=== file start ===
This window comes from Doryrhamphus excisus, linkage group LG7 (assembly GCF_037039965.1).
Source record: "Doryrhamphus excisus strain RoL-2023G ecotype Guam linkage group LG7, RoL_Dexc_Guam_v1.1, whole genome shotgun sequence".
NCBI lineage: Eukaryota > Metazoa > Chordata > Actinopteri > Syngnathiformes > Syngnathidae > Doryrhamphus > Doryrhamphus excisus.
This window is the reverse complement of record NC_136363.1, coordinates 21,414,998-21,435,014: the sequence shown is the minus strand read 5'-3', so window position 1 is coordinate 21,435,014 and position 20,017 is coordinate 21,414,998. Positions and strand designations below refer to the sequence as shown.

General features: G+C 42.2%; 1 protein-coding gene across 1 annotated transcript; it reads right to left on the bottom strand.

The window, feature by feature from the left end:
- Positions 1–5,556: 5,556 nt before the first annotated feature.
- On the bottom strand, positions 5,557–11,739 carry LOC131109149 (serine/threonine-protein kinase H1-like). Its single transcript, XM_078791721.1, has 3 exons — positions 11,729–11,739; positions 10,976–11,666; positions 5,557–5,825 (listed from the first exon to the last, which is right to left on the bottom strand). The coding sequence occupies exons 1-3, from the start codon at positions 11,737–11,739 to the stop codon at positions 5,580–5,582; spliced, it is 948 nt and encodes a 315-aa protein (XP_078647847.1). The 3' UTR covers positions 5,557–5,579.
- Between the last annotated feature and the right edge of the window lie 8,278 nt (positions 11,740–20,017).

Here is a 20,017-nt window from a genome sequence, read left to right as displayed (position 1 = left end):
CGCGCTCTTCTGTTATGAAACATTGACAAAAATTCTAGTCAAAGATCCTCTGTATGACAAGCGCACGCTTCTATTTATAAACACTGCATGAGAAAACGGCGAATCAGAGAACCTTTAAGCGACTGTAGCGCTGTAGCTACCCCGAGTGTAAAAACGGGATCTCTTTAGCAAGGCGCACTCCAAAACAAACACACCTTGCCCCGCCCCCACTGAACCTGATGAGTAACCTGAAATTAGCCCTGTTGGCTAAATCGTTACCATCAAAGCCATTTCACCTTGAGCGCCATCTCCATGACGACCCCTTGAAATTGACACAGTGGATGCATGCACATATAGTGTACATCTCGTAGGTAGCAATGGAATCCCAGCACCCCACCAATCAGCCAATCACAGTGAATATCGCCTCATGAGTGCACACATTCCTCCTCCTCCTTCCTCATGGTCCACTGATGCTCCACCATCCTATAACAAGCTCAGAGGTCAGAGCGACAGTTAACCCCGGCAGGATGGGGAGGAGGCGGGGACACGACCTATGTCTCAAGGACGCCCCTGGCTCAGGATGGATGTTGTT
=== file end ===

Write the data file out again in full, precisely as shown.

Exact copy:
This window comes from Doryrhamphus excisus, linkage group LG7 (assembly GCF_037039965.1).
Source record: "Doryrhamphus excisus strain RoL-2023G ecotype Guam linkage group LG7, RoL_Dexc_Guam_v1.1, whole genome shotgun sequence".
NCBI lineage: Eukaryota > Metazoa > Chordata > Actinopteri > Syngnathiformes > Syngnathidae > Doryrhamphus > Doryrhamphus excisus.
This window is the reverse complement of record NC_136363.1, coordinates 21,414,998-21,435,014: the sequence shown is the minus strand read 5'-3', so window position 1 is coordinate 21,435,014 and position 20,017 is coordinate 21,414,998. Positions and strand designations below refer to the sequence as shown.

General features: G+C 42.2%; 1 protein-coding gene across 1 annotated transcript; it reads right to left on the bottom strand.

The window, feature by feature from the left end:
- Positions 1–5,556: 5,556 nt before the first annotated feature.
- On the bottom strand, positions 5,557–11,739 carry LOC131109149 (serine/threonine-protein kinase H1-like). Its single transcript, XM_078791721.1, has 3 exons — positions 11,729–11,739; positions 10,976–11,666; positions 5,557–5,825 (listed from the first exon to the last, which is right to left on the bottom strand). The coding sequence occupies exons 1-3, from the start codon at positions 11,737–11,739 to the stop codon at positions 5,580–5,582; spliced, it is 948 nt and encodes a 315-aa protein (XP_078647847.1). The 3' UTR covers positions 5,557–5,579.
- Between the last annotated feature and the right edge of the window lie 8,278 nt (positions 11,740–20,017).

Here is a 20,017-nt window from a genome sequence, read left to right as displayed (position 1 = left end):
CGCGCTCTTCTGTTATGAAACATTGACAAAAATTCTAGTCAAAGATCCTCTGTATGACAAGCGCACGCTTCTATTTATAAACACTGCATGAGAAAACGGCGAATCAGAGAACCTTTAAGCGACTGTAGCGCTGTAGCTACCCCGAGTGTAAAAACGGGATCTCTTTAGCAAGGCGCACTCCAAAACAAACACACCTTGCCCCGCCCCCACTGAACCTGATGAGTAACCTGAAATTAGCCCTGTTGGCTAAATCGTTACCATCAAAGCCATTTCACCTTGAGCGCCATCTCCATGACGACCCCTTGAAATTGACACAGTGGATGCATGCACATATAGTGTACATCTCGTAGGTAGCAATGGAATCCCAGCACCCCACCAATCAGCCAATCACAGTGAATATCGCCTCATGAGTGCACACATTCCTCCTCCTCCTTCCTCATGGTCCACTGATGCTCCACCATCCTATAACAAGCTCAGAGGTCAGAGCGACAGTTAACCCCGGCAGGATGGGGAGGAGGCGGGGACACGACCTATGTCTCAAGGACGCCCCTGGCTCAGGATGGATGTTGTT